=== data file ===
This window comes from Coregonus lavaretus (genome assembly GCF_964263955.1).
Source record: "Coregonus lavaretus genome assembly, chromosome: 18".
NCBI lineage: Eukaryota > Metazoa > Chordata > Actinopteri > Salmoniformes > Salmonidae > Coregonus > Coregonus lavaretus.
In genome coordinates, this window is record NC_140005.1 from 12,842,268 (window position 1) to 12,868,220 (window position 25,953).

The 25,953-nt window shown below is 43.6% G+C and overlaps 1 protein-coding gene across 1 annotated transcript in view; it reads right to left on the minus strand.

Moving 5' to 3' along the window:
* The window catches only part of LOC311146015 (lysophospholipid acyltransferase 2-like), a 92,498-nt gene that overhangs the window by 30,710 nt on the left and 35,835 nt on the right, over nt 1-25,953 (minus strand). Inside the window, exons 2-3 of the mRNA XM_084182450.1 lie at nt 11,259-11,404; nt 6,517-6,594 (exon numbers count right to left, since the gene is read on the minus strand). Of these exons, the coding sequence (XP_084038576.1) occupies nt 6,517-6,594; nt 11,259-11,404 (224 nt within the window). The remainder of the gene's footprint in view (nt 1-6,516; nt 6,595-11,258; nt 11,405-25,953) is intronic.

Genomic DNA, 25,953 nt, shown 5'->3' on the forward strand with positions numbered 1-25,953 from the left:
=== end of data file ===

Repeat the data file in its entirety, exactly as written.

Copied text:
This window comes from Coregonus lavaretus (genome assembly GCF_964263955.1).
Source record: "Coregonus lavaretus genome assembly, chromosome: 18".
NCBI lineage: Eukaryota > Metazoa > Chordata > Actinopteri > Salmoniformes > Salmonidae > Coregonus > Coregonus lavaretus.
In genome coordinates, this window is record NC_140005.1 from 12,842,268 (window position 1) to 12,868,220 (window position 25,953).

The 25,953-nt window shown below is 43.6% G+C and overlaps 1 protein-coding gene across 1 annotated transcript in view; it reads right to left on the minus strand.

Moving 5' to 3' along the window:
* The window catches only part of LOC311146015 (lysophospholipid acyltransferase 2-like), a 92,498-nt gene that overhangs the window by 30,710 nt on the left and 35,835 nt on the right, over nt 1-25,953 (minus strand). Inside the window, exons 2-3 of the mRNA XM_084182450.1 lie at nt 11,259-11,404; nt 6,517-6,594 (exon numbers count right to left, since the gene is read on the minus strand). Of these exons, the coding sequence (XP_084038576.1) occupies nt 6,517-6,594; nt 11,259-11,404 (224 nt within the window). The remainder of the gene's footprint in view (nt 1-6,516; nt 6,595-11,258; nt 11,405-25,953) is intronic.

Genomic DNA, 25,953 nt, shown 5'->3' on the forward strand with positions numbered 1-25,953 from the left: